Monday, December 31, 2012

Product making

In the past few months I have been admiring the importance of product making, yes I don't like to refer to it as product management because it makes little sense to manage a product even when adding new features to an existing product.

It's one thing to have an idea for a product and to have the capability to implement it but it's a totally different ballgame to "make" a product. I have found that it's more so in the case of a business to consumer idea compared to a business to business idea. Even though I have mostly worked on b2c projects all these years I could only understand it better when a few of us tried to put together an implementation for a b2c idea recently. I used to think that being able to implement what we want is the key and as long as we can do that quickly we should be good. I think it's still true however there's something more challenging in addition to that - having a complete vision of the exact usage sequence of the product. Knowing what needs to happen from step 0 to step n precisely, can drive one crazy.

For developers it's easy to know this from the architecture/development perspective - things like what should happen on the device, what should happen on the cloud etc. But it's not easy from the business/consumer perspective. It's amazing how many times we can go back on a flow and come up with some other option - this essentially means we don't know exactly what we want to build!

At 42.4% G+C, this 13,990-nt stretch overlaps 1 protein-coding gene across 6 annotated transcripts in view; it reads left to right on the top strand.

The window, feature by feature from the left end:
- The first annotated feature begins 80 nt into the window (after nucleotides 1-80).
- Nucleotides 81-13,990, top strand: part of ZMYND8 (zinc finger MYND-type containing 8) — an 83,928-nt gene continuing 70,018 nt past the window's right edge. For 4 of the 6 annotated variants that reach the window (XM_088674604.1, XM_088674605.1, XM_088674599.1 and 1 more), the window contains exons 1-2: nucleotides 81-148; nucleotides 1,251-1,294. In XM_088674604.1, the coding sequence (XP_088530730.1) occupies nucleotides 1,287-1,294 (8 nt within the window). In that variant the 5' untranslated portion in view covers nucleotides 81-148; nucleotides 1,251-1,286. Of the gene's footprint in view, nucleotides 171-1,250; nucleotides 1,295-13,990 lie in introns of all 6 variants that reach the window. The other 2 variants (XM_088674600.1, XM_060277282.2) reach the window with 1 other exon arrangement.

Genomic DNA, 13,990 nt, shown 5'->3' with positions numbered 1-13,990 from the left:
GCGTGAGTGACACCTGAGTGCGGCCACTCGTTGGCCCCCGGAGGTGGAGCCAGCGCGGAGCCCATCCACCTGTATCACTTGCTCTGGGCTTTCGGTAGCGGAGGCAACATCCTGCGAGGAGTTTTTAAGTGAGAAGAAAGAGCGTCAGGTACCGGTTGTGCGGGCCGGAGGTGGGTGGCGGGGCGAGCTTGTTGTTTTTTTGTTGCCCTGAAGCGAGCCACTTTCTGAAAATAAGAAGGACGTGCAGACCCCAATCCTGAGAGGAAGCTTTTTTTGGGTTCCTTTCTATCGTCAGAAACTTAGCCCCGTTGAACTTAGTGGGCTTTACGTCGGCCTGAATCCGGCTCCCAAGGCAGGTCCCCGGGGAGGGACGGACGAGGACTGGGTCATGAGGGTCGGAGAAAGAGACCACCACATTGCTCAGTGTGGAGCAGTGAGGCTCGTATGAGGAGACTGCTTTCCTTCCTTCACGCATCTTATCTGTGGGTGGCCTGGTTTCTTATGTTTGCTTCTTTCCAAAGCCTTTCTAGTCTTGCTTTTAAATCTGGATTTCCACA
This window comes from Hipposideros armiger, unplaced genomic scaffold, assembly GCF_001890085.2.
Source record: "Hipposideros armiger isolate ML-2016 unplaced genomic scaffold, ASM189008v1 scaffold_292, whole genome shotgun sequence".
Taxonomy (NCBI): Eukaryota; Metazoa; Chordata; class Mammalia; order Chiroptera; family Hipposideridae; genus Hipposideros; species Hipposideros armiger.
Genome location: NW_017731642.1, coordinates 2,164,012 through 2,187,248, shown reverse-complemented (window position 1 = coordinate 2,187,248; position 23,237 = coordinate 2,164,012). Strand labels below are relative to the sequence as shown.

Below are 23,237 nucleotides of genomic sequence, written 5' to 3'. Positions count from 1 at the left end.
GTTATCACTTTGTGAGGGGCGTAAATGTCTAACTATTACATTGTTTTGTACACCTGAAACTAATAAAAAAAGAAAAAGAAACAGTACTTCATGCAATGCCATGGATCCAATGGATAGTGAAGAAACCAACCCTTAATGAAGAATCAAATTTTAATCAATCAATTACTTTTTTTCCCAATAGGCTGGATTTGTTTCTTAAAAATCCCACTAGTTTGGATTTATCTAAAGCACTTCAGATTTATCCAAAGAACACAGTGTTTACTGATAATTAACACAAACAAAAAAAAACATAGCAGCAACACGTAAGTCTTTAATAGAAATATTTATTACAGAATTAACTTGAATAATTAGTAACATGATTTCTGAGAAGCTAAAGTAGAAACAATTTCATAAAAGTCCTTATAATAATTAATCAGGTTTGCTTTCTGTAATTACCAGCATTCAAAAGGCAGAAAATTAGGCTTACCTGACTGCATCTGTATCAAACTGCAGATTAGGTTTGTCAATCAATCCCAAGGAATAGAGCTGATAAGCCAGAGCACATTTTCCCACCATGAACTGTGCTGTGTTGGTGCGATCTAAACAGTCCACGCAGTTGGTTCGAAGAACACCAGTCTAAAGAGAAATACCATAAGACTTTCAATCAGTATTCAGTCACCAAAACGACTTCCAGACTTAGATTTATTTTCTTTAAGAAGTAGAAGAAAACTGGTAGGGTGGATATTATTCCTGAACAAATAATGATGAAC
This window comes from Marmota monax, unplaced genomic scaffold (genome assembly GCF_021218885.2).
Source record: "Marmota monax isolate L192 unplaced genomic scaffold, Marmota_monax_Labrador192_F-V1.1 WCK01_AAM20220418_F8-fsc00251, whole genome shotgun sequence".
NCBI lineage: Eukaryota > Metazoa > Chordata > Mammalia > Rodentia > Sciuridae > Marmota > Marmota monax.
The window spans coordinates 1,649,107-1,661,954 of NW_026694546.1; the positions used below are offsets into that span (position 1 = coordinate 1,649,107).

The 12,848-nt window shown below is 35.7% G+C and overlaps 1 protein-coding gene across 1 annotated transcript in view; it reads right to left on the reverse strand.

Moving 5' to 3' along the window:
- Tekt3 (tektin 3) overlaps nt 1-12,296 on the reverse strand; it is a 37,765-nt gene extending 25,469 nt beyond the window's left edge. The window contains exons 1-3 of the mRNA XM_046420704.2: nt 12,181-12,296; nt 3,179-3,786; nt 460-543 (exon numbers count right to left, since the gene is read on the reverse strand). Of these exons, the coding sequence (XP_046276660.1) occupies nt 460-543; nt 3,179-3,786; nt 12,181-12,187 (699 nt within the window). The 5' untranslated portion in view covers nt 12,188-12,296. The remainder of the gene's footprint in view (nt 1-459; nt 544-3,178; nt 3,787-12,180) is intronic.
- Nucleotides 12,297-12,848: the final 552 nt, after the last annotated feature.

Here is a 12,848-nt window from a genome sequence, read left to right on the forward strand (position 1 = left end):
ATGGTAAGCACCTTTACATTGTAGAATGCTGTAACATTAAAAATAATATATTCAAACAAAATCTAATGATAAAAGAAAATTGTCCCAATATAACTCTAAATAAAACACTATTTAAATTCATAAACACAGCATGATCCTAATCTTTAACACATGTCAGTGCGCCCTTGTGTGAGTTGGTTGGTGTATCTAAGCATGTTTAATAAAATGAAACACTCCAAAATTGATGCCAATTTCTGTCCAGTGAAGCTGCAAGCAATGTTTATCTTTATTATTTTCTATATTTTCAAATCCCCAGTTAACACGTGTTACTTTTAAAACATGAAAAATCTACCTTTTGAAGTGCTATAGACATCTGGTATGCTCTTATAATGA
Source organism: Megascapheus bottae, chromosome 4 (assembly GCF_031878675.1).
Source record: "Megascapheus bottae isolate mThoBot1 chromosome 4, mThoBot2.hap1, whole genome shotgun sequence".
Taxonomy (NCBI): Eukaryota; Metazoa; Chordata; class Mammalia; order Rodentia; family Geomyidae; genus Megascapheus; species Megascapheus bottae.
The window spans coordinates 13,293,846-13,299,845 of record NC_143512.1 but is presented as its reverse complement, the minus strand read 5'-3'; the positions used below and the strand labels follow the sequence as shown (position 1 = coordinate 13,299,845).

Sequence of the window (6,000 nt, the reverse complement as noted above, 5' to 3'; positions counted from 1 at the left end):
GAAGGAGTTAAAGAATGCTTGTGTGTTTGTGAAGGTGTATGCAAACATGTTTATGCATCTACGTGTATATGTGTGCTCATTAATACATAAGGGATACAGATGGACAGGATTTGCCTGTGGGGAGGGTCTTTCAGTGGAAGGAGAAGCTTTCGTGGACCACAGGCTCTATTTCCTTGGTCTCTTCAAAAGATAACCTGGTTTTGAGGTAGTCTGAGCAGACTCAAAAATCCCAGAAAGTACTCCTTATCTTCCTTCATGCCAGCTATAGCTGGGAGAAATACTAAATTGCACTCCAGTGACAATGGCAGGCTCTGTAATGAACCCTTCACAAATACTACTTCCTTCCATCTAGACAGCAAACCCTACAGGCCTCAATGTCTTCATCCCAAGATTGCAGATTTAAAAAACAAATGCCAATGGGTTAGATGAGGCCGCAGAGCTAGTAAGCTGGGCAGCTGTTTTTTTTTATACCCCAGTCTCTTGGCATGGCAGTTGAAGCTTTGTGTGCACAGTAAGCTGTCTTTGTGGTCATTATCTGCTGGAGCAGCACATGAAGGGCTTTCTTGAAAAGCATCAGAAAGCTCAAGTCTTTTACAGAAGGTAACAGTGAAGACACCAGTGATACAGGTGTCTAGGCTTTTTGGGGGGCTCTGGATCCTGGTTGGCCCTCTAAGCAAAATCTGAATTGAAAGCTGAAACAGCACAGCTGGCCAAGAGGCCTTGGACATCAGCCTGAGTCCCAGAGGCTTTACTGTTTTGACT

Hence I have a new found respect for product making. I am thinking that it must feel like heaven to know what precisely needs to be done in order to make a product that the users would die to use :)

Growing inequality

is one of the first few things that comes to my mind whenever I visit Bangalore and someone asks how I find it. I thought it wasn't so bad in places like Udupi and Mangalore I visited recently. With Bangalore I feel the gap between the rich and the poor is widening with every visit. While there are people who can afford to spend crazy amounts of money and live a very luxurious life, there are people who is finding is harder and harder to keep up with the ever growing costs. Sure it's a competitive world and all that however it's not hard to see how the income/wage disparity is leading to unequal distribution of wealth. This inequality is ever growing as only the rich gets more and more opportunities to grow while the poor struggle to make ends meet. I am not sure where this will lead us. Sigh.

Riding in Bangalore

It's amazing how forgiving people (drivers, riders, pedestrians) are and how accommodating they are, at least most of them. I have a better understanding of why it works - everyone gives you that space to make some reasonable move (it can as well be an unreasonable move sometimes) in order to be on the road and continue moving. I started off thinking that I should do more defensive riding to stay safe. I soon realized that it was not so hard to trust people, rather it was more challenging to be as forgiving as them and to be able to provide the same space to them. I am getting used to stopping frequently and riding very slowly even when I have a fairly long stretch of almost empty road :)

Friday, January 06, 2012

NASA's Astronaut Training Experience (ATX) at the Kennedy Space Center

It's one of the unique things we did in 2011 holidays. Thanks to Preeth who found out about this program and made reservations for the three of us well in advance, we didn't miss it when we were in Florida/Miami for the Christmas holidays :)

So this is a half-day program where the participant is first made to undergo different training activities followed by a space mission simulation! We get to train like astronauts and to carry out a space mission like astronauts :)